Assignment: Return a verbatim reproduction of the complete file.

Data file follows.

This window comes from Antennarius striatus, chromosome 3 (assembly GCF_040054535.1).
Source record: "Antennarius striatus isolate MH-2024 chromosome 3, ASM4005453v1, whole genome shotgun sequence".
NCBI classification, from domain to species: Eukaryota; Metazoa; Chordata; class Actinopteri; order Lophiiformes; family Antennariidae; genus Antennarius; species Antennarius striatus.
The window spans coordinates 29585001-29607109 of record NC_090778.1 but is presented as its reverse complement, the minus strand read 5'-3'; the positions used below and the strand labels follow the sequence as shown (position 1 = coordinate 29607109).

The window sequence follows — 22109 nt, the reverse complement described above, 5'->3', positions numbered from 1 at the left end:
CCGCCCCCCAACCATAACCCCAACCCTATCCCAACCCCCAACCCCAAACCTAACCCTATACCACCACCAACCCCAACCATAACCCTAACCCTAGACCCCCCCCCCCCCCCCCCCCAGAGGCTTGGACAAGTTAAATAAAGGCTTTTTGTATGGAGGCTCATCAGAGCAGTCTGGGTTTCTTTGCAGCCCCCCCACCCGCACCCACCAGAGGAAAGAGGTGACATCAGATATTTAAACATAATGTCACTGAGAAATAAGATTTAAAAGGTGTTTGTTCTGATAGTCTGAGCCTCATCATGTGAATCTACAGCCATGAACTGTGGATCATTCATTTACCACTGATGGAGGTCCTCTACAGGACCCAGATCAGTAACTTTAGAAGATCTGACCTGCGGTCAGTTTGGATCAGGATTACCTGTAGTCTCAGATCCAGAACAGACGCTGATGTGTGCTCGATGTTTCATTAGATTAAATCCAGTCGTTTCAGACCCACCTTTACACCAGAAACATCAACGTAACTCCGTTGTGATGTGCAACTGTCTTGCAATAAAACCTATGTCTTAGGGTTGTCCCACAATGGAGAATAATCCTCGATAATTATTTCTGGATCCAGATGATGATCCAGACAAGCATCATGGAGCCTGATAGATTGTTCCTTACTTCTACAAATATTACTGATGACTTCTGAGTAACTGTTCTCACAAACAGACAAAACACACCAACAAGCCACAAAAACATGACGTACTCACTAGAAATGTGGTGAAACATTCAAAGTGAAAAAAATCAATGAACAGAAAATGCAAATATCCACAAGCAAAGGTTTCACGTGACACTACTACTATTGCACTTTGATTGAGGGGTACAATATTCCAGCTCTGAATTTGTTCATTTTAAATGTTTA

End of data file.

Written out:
This window comes from Antennarius striatus, chromosome 3 (assembly GCF_040054535.1).
Source record: "Antennarius striatus isolate MH-2024 chromosome 3, ASM4005453v1, whole genome shotgun sequence".
NCBI classification, from domain to species: Eukaryota; Metazoa; Chordata; class Actinopteri; order Lophiiformes; family Antennariidae; genus Antennarius; species Antennarius striatus.
The window spans coordinates 29585001-29607109 of record NC_090778.1 but is presented as its reverse complement, the minus strand read 5'-3'; the positions used below and the strand labels follow the sequence as shown (position 1 = coordinate 29607109).

The window sequence follows — 22109 nt, the reverse complement described above, 5'->3', positions numbered from 1 at the left end:
CCGCCCCCCAACCATAACCCCAACCCTATCCCAACCCCCAACCCCAAACCTAACCCTATACCACCACCAACCCCAACCATAACCCTAACCCTAGACCCCCCCCCCCCCCCCCCCCAGAGGCTTGGACAAGTTAAATAAAGGCTTTTTGTATGGAGGCTCATCAGAGCAGTCTGGGTTTCTTTGCAGCCCCCCCACCCGCACCCACCAGAGGAAAGAGGTGACATCAGATATTTAAACATAATGTCACTGAGAAATAAGATTTAAAAGGTGTTTGTTCTGATAGTCTGAGCCTCATCATGTGAATCTACAGCCATGAACTGTGGATCATTCATTTACCACTGATGGAGGTCCTCTACAGGACCCAGATCAGTAACTTTAGAAGATCTGACCTGCGGTCAGTTTGGATCAGGATTACCTGTAGTCTCAGATCCAGAACAGACGCTGATGTGTGCTCGATGTTTCATTAGATTAAATCCAGTCGTTTCAGACCCACCTTTACACCAGAAACATCAACGTAACTCCGTTGTGATGTGCAACTGTCTTGCAATAAAACCTATGTCTTAGGGTTGTCCCACAATGGAGAATAATCCTCGATAATTATTTCTGGATCCAGATGATGATCCAGACAAGCATCATGGAGCCTGATAGATTGTTCCTTACTTCTACAAATATTACTGATGACTTCTGAGTAACTGTTCTCACAAACAGACAAAACACACCAACAAGCCACAAAAACATGACGTACTCACTAGAAATGTGGTGAAACATTCAAAGTGAAAAAAATCAATGAACAGAAAATGCAAATATCCACAAGCAAAGGTTTCACGTGACACTACTACTATTGCACTTTGATTGAGGGGTACAATATTCCAGCTCTGAATTTGTTCATTTTAAATGTTTA